This one came to me from another shop. They wanted me to replace and program the PCM for a misfire problem. They’ve had this one to the dealer and still didn’t get the problem fixed. They replaced the ignition coil twice. They replaced all the spark plugs and wires. All 4 injectors and the MAP sensor. The customer has been driving it like this for 8 months. After performing the basic diagnostic inspection, I informed them a PCM replacement wouldn’t fix the problem. They let me run some advanced diagnostics with my Pico Scope. It only took about an hour to find the problem. Even the dealer couldn’t find and fix this one. Here’s a capture of the problem found with the Pico.
The top image shows ignition coil amperage issue’s on the #2-3 coil. Look at the peak amperage for the 1-4 and 2-3 coils and you’ll see the fault. I found the wires crossed in a connector that was replaced. I don’t know who did the work, but after correcting the wiring problem the vehicle ran great and the MIL lamp never came back on. A PCM for this car costs $700.00 dollars plus programming. It’s not a returnable part. It would have been almost $1000.00 dollars wasted. Here’s a capture after the repair. This customer was extremely happy to have her car back and running better than ever. Bottom image shows the proper coil amperage after the repair was made. A simple wire repair was the only problem and this customer has spent over $2600.00 dollars trying to fix it with no results.
Today’s fun project is a 2001 Chevy Silverado 1500 pickup with a 4.8L V-8
The customer’s concern was hard starting. It would start but had an extended crank time. It would eventually start after the 3rd or 4th attempt. The symptom was more pronounced after sitting for extended periods of a few hours or more. Here are some diagnostic Oscilloscope captures taken during the fuel system testing procedure. You can see how the fuel pressure is somewhat low with the engine running.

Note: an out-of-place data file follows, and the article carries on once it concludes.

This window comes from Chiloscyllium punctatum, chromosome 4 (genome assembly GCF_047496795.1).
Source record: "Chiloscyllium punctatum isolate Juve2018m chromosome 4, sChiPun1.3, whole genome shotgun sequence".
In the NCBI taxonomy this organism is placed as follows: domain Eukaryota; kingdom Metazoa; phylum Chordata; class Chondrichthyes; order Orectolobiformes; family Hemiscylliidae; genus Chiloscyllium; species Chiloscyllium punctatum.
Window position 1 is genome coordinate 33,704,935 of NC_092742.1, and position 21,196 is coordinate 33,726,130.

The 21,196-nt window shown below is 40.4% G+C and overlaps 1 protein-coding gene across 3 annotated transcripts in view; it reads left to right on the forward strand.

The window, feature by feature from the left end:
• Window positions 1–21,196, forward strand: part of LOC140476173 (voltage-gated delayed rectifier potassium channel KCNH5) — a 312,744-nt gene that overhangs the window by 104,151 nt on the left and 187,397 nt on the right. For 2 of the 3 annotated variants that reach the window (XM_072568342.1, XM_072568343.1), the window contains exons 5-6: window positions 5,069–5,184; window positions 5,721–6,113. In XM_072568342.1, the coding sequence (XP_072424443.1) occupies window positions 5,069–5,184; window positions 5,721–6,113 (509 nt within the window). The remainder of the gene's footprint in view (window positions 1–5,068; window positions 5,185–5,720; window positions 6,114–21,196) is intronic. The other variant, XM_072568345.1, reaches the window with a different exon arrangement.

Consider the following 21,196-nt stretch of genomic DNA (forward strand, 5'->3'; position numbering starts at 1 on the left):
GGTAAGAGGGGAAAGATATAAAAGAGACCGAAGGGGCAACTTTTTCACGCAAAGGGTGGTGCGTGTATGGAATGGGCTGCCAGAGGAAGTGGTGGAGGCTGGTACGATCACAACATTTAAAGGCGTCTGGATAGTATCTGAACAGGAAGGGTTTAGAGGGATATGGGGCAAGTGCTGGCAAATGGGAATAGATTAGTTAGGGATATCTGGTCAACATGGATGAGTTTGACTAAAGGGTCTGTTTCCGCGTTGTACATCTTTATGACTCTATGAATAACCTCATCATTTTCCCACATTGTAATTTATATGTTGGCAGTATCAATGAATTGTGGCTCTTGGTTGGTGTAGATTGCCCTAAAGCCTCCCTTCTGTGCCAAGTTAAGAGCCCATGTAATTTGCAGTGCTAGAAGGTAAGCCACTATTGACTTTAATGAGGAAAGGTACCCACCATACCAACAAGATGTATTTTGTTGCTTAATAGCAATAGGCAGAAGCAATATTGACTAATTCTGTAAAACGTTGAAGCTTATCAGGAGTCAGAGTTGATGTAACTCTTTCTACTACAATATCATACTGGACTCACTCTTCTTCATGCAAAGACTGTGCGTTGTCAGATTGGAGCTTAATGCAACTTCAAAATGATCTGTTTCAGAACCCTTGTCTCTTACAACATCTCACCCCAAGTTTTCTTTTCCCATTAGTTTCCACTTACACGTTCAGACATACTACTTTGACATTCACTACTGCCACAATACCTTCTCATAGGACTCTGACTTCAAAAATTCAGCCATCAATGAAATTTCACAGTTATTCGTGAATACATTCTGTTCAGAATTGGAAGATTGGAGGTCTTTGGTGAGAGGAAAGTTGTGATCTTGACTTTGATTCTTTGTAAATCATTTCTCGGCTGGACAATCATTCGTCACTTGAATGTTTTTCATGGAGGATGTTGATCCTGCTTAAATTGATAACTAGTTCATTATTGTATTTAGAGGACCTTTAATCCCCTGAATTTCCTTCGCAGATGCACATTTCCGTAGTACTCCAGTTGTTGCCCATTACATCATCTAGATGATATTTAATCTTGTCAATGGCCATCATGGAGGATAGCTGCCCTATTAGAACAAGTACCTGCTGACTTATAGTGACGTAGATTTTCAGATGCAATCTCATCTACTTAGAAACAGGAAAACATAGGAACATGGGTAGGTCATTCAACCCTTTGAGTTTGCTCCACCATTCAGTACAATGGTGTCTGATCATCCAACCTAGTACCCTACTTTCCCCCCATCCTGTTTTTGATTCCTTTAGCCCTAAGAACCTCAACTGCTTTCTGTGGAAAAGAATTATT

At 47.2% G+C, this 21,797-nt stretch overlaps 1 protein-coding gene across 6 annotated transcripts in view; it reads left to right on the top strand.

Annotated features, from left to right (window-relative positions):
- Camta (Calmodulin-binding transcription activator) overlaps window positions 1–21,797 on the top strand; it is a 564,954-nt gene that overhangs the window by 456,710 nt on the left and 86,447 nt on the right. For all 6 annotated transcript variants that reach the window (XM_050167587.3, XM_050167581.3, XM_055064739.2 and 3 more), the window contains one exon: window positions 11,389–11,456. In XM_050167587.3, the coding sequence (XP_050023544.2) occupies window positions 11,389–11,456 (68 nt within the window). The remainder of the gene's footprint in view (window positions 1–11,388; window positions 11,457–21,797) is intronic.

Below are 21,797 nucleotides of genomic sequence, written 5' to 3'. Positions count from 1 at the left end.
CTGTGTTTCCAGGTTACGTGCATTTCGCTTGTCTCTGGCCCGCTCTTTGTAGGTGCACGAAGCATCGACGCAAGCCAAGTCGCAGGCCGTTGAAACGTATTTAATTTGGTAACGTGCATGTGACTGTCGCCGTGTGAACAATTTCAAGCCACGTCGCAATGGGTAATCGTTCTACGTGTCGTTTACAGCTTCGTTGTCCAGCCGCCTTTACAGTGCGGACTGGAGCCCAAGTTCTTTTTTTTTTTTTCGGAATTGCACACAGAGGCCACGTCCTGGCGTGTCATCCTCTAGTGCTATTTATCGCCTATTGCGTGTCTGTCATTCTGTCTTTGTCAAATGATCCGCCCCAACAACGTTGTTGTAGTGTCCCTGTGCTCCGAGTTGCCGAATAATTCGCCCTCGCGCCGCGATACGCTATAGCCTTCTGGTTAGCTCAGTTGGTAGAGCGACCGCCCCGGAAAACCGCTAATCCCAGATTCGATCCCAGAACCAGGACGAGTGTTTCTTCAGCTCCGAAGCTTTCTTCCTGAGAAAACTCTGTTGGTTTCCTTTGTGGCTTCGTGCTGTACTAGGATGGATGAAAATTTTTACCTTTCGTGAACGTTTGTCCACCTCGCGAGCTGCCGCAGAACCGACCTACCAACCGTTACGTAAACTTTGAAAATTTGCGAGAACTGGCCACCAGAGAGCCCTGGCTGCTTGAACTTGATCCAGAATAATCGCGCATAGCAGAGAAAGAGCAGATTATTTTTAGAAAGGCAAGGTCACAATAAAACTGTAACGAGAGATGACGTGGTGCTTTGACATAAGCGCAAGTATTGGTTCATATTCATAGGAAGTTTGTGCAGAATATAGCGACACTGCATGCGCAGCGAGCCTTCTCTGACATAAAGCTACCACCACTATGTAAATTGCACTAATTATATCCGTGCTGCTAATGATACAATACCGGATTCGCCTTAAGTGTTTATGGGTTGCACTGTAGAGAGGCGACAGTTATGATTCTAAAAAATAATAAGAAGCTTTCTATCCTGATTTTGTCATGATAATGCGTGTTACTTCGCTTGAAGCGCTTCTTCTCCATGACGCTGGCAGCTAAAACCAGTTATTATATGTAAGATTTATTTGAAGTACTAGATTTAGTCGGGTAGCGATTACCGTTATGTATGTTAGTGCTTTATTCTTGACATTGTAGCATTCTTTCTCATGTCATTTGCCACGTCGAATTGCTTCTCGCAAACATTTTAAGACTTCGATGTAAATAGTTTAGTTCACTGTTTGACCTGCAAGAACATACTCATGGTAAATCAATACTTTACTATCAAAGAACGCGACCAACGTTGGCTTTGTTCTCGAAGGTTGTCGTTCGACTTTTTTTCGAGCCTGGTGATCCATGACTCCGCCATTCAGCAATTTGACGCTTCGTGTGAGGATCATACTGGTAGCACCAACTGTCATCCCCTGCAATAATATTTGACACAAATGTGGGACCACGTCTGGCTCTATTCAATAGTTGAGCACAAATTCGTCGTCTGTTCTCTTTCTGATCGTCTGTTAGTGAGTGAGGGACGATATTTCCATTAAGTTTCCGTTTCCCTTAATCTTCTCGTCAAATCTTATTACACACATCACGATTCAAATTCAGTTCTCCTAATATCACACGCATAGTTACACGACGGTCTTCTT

The fuel pressure regulator functions okay and the pump’s RPM’s are within normal operating range for a 10 segment pump. The current (amperage) load is also within specs. Notice how the fuel pressure drops off to zero within 10 seconds after the engine is shut down.
This is an abnormal pressure drop. This is the cause of the customer’s concern. A normal pressure drop should be less than 5 PSI after 15 minutes. The running fuel pressure should also be closer to 55 PSI. Cutting the old pump open for a visual inspection reveals the commutator bars looked okay. The pump’s internal fuel return check valve had failed allowing this abnormal pressure drop after pump shutdown. The initial pump prime of 2 seconds at key on couldn’t produce a high enough pressure to start the engine. After a 3rd or 4th key cycle the pump prime pressure increase was enough to start the engine. Always verify the cause of failure before replacing parts. Also verify proper operation after all parts replacements. The fuel filter was also replaced with the fuel pump to protect it from possible filter restriction damage.
To ZOOM for a larger image, just click on them.
This is the fuel pump’s armature with 10 commutator segments.
This is the current ramp (amperage draw) and segment signature of the pump while it’s operating.
This capture shows fuel pressure from key on engine off, to start up and engine running along with a fuel pump input voltage monitored channel at the pump and the relay output channel at the fuse block. This also checks for possible voltage drops in the fuel pump feed circuit. Voltage drops can cause low pump output problems that could lead to incorrectly diagnosed fuel pump replacement.
This capture shows the fuel pressure drop at shutdown. There is no substitute for a dynamic system test. This information is invaluable for proper fault verification to facilitate proper vehicle repair. No guesswork as to what’s wrong here.